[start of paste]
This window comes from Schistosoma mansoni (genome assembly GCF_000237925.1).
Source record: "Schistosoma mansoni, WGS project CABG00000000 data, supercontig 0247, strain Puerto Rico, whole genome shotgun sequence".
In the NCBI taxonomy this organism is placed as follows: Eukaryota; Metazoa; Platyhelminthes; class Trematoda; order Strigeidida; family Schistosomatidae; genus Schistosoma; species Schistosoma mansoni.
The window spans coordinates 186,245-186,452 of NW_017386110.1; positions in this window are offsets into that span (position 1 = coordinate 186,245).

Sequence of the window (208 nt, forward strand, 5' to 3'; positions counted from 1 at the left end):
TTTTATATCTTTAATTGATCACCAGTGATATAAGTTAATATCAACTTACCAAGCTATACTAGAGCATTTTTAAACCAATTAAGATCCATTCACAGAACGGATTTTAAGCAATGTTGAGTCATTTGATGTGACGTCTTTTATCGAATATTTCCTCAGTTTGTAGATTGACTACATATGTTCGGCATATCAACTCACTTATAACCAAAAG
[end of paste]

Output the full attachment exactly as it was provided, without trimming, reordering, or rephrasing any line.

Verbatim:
This window comes from Schistosoma mansoni (genome assembly GCF_000237925.1).
Source record: "Schistosoma mansoni, WGS project CABG00000000 data, supercontig 0247, strain Puerto Rico, whole genome shotgun sequence".
In the NCBI taxonomy this organism is placed as follows: Eukaryota; Metazoa; Platyhelminthes; class Trematoda; order Strigeidida; family Schistosomatidae; genus Schistosoma; species Schistosoma mansoni.
The window spans coordinates 186,245-186,452 of NW_017386110.1; positions in this window are offsets into that span (position 1 = coordinate 186,245).

Sequence of the window (208 nt, forward strand, 5' to 3'; positions counted from 1 at the left end):
TTTTATATCTTTAATTGATCACCAGTGATATAAGTTAATATCAACTTACCAAGCTATACTAGAGCATTTTTAAACCAATTAAGATCCATTCACAGAACGGATTTTAAGCAATGTTGAGTCATTTGATGTGACGTCTTTTATCGAATATTTCCTCAGTTTGTAGATTGACTACATATGTTCGGCATATCAACTCACTTATAACCAAAAG